Conca J., S. Sage and J. Wright, “Nuclear Energy and Waste Disposal in the Age of Fuel Recycling”, The New Mexico Journal of Science, Vol. 45(1), pp. 13-21, 2005.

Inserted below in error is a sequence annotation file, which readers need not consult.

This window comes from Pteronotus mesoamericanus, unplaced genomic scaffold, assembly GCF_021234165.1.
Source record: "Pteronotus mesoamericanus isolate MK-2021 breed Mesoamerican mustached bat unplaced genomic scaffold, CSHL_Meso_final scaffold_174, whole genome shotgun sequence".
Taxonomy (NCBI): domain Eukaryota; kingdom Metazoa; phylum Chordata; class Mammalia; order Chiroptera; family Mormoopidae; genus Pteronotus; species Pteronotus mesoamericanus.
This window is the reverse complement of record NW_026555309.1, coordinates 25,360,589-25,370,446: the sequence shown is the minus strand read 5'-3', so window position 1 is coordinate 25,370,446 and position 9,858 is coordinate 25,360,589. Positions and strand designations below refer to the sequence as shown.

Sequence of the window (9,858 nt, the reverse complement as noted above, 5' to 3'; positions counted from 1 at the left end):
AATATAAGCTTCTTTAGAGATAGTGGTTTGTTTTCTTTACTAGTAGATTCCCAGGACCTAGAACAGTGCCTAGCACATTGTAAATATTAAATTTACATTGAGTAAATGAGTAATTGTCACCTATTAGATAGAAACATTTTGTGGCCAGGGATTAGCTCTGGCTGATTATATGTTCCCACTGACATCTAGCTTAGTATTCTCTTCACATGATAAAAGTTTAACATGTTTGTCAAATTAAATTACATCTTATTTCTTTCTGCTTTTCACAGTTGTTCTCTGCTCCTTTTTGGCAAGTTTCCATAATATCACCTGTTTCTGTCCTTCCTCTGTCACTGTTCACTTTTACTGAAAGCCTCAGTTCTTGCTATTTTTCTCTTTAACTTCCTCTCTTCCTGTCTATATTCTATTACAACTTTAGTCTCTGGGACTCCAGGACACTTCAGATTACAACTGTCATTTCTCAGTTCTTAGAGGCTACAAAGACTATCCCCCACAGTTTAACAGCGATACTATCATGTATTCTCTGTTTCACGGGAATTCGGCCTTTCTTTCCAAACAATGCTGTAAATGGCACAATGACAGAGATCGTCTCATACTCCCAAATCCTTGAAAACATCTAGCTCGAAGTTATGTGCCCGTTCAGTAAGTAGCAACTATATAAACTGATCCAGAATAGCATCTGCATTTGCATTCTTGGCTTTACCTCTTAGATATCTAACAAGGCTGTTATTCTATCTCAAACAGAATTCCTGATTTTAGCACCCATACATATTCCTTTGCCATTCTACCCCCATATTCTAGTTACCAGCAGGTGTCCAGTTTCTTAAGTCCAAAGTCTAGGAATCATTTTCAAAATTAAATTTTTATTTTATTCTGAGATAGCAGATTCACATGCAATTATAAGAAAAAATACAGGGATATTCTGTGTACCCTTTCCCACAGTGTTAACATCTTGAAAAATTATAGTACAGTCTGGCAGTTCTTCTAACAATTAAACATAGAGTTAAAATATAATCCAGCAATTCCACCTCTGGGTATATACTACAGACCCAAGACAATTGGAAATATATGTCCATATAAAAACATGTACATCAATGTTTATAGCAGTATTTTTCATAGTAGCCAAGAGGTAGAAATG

The magnitude of humanity’s energy needs requires that we embrace a multitude of various energy sources and applications. For a variety of reasons, nuclear energy must be a major portion of the distribution, at least one-third. The often-cited strategic hurdle to this approach is nuclear waste disposal. Present strategies concerning disposal of nuclear waste need to be changed if the world is to achieve both a sustainable energy distribution by 2040 and solve the largest environmental issue of the 21st century – global warming. It is hoped that ambitious proposals to replace fossil fuel power generation by alternatives will drop the percentage of fossil fuel use substantially, but the absolute amount of fossil fuel produced electricity will be kept at or below its present 10 trillion kW-hrs/year. Unfortunately, the rapid growth in consumption to over 30 trillion kW-hrs/year by 2040, means that 20 trillion kW-hrs/yr of nonfossil fuel generated power has to come from other sources. If half of that comes from alternative non-nuclear, nonhydroelectric sources (an increase of 3000%), then nuclear still needs to increase by a factor of four worldwide to compensate. Many of the reasons nuclear energy did not expand after 1970 in North America (proliferation, capital costs, operational risks, waste disposal, and public fear) are no longer the intractable problems once thought. The WIPP site in New Mexico, an example of a solution to the nuclear waste disposal issue, and also to public fear, is an operating deep geologic nuclear waste repository in the massive bedded salt of the Salado Formation. WIPP has been operating for eight years, and as of this writing, has disposed of over 55,000 m3 of transuranic waste (>100 nCi/g but <23 Curie/liter) including some high activity waste. The Salado Formation is an ideal host for any type of nuclear waste, especially waste from recycled spent fuel. From the standpoint of addressing operational and environmental risk, as well as public fear, WIPP has had extensive human health and environmental monitoring. The Carlsbad Environmental Monitoring and Research Center at New Mexico State University, located in Carlsbad, NM, has been the independent monitoring facility for the area around WIPP from 1993 to the present, i.e., from six years before disposal operations began to nine years of waste disposal operations (www.cemcr.org). Based on the radiological analyses of monitoring samples completed to date for area residents and site workers, and for selected aerosols, soils, sediments, drinking water and surface waters, there is no evidence of increases in radiological contaminants in the region of WIPP that could be attributed to releases from WIPP.